When you begin on the Internet there is so much to read and so much to learn, that you never imagine yourself as a contributor. You join groups to learn, but you adopt a passive behaviour. You lurk. Hundreds of thousands of people lurk, sadly. They never have the courage to write a view of their own.
I remember my first post, to Usenet in 1995. I wrote to the list "Rec Arts Dance" about dancing in New Zealand. I wrote the letter and saved it. The courage to post it didn't exist. Next day I edited the letter several times. Finally at bedtime I sent it. I got up and checked the mail three times during the night. Nothing. All next day - Nothing. To this day I have no idea how many people read that letter, but nobody was interested enough to reply. There's a lesson. Most of what you write on the Internet has a very small audience.
Fear of posting is irrational, but very common. You'll get over it, just like you got over the fear of public speaking. It's the same problem really, fear of the unknown, the audience reaction.
This is important. Although by lurking in groups and reading posts you are learning a little, you are not involved. You don't have anything at stake. Once you express your own view, declare your presence, you read with increasing interest and relevance. No matter what you say in the beginning you'll probably be ignored. Nobody knows you, what you say probably doesn't quite fit into the conversation. Expect "nothing". Be pleased if someone acknowledges a new voice.
Over time if you continue to post occasionally, what you write will improve, and because more people know you, more people will read your work. Slowly you learn how to communicate in a peer to peer world. Here is an example from a Yahoo Group.
On Behalf Of James Smith
Sent: Wednesday, October 12, 2005
I joined this group some time ago, I have read many posts, and I have replied to some. I have a question for anyone willing to share their experience and thoughts.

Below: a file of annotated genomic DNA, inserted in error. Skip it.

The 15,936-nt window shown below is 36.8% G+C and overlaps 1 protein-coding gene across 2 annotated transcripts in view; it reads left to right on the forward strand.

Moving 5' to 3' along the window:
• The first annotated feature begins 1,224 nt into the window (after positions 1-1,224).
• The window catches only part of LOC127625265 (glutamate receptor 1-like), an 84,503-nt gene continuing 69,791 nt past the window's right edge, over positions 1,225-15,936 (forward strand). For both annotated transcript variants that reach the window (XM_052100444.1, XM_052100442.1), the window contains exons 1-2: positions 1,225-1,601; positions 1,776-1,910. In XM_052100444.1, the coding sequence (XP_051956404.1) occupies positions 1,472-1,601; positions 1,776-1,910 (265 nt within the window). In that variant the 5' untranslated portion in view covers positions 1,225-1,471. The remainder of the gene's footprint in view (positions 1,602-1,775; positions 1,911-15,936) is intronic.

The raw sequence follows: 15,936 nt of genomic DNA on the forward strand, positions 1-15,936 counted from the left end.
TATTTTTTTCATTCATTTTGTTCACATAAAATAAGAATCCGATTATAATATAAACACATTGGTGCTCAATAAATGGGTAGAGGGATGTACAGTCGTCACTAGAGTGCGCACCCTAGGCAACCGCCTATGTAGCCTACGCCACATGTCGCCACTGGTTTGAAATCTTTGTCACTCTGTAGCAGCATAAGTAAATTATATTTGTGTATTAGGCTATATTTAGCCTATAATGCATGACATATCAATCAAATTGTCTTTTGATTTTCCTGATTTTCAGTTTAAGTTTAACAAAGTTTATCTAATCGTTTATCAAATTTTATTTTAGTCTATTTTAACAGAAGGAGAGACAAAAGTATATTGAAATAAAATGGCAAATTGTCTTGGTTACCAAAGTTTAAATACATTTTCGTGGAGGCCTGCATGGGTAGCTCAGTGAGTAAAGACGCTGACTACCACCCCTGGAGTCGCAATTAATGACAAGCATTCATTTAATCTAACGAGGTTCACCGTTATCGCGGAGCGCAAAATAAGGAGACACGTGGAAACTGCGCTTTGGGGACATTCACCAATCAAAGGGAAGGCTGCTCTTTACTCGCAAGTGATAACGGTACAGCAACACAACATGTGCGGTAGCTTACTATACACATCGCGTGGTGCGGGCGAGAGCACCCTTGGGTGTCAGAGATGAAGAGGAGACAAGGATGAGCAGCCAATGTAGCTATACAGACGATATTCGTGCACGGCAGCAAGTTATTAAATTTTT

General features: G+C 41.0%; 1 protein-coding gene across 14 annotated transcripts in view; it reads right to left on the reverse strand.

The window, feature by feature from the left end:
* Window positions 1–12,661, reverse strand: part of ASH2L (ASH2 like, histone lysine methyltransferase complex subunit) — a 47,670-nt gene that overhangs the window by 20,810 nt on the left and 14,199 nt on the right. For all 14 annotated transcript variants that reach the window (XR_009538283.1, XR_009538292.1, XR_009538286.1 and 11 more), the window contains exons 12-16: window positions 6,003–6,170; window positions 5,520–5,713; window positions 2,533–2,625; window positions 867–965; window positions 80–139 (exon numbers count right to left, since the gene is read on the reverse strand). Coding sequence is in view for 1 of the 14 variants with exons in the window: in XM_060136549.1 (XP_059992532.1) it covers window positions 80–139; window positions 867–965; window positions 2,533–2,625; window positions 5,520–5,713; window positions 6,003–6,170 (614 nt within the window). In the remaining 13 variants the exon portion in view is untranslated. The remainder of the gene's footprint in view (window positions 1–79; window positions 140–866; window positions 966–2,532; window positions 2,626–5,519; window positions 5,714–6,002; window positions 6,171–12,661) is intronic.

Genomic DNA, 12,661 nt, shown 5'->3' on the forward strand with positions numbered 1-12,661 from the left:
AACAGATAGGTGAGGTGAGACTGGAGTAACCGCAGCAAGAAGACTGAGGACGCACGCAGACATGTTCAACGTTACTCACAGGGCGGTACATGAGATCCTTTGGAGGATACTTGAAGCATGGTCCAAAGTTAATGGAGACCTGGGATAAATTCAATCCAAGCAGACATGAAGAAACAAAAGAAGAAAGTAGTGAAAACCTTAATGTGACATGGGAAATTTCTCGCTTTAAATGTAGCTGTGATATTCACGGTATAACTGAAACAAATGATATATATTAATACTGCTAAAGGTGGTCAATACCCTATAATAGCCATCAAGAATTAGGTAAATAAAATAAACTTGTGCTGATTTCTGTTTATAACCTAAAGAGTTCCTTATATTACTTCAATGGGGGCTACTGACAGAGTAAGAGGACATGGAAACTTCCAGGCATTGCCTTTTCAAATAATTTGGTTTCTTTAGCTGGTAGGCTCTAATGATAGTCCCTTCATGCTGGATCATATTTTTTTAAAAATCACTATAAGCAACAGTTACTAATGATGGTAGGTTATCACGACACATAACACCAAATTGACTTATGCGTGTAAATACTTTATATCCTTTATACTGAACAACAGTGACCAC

How do I best take advantage of this group and LinkedIn?
I have never really been one to say “hi I am a...here’s my card and what do you do?”
I feel challenged using a signature line?
I am constantly asking myself “is this the time to promote myself?”
Then there's this whole “relationship thing” that feels like the final straw...HELP...;-) Does anyone understand what I am sharing? I really do want to build my network, I just feel “networked challenged.”
I look forward to your thoughts and help...
From: “Duncan, Steve”
Date: Fri Oct 14, 2005
In a word, blog.
Just over a year ago, I started a blog. Not entirely sure why, because at the time I was scared to death someone might actually read it.
I was petrified that someone searching Google with my name might find me.
Surely I’d be fired, or embarrassed, or both.
But I was drawn to Blogger like the proverbial moth to flame, and I wrote some posts. People came and read them. They even left a comment or two. Slowly I changed, and became bolder. First my name, then my other information made it onto the site. Then I became more active in LinkedIn as I got more comfortable.
I think the key is the intrinsic exposure curve of blogs. At first, you think it’s very public but soon you discover how obscure most blogs really are. By the time it starts to have any exposure (it takes time to get into search engines, get links, etc) you’re going to be more comfortable with the whole self-promotion idea. You’ll also learn about yourself in the process.
Along the way, the what, how and why of LinkedIn will become more obvious, more fun, and more useful.
Even if you don’t decide to blog, still join LinkedIn ;-)
Printed from: http://www.ate.co.nz/networking/firstblog.html